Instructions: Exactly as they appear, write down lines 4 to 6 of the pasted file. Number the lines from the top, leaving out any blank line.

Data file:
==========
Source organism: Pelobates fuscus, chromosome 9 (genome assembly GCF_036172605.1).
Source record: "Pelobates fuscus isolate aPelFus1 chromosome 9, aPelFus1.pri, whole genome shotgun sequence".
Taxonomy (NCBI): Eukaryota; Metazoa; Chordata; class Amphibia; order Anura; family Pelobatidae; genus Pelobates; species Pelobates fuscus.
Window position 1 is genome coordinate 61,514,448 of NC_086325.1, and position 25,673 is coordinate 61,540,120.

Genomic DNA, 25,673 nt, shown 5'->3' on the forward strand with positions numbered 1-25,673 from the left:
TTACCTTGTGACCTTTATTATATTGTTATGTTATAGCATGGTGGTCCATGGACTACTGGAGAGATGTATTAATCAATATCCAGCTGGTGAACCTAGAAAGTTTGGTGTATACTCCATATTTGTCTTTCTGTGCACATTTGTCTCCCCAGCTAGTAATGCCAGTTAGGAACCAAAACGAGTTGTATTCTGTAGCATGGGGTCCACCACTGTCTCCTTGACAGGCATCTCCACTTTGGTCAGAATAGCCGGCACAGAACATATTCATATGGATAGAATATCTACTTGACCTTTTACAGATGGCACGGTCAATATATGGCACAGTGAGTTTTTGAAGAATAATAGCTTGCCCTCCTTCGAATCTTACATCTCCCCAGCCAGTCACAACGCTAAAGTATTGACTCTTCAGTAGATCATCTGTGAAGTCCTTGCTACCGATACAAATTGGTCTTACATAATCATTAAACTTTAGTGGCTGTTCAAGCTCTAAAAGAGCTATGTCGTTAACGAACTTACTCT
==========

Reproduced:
Window position 1 is genome coordinate 61,514,448 of NC_086325.1, and position 25,673 is coordinate 61,540,120.

Genomic DNA, 25,673 nt, shown 5'->3' on the forward strand with positions numbered 1-25,673 from the left:
TTACCTTGTGACCTTTATTATATTGTTATGTTATAGCATGGTGGTCCATGGACTACTGGAGAGATGTATTAATCAATATCCAGCTGGTGAACCTAGAAAGTTTGGTGTATACTCCATATTTGTCTTTCTGTGCACATTTGTCTCCCCAGCTAGTAATGCCAGTTAGGAACCAAAACGAGTTGTATTCTGTAGCATGGGGTCCACCACTGTCTCCTTGACAGGCATCTCCACTTTGGTCAGAATAGCCGGCACAGAACATATTCATATGGATAGAATATCTACTTGACCTTTTACAGATGGCACGGTCAATATATGGCACAGTGAGTTTTTGAAGAATAATAGCTTGCCCTCCTTCGAATCTTACATCTCCCCAGCCAGTCACAACGCTAAAGTATTGACTCTTCAGTAGATCATCTGTGAAGTCCTTGCTACCGATACAAATTGGTCTTACATAATCATTAAACTTTAGTGGCTGTTCAAGCTCTAAAAGAGCTATGTCGTTAACGAACTTACTCT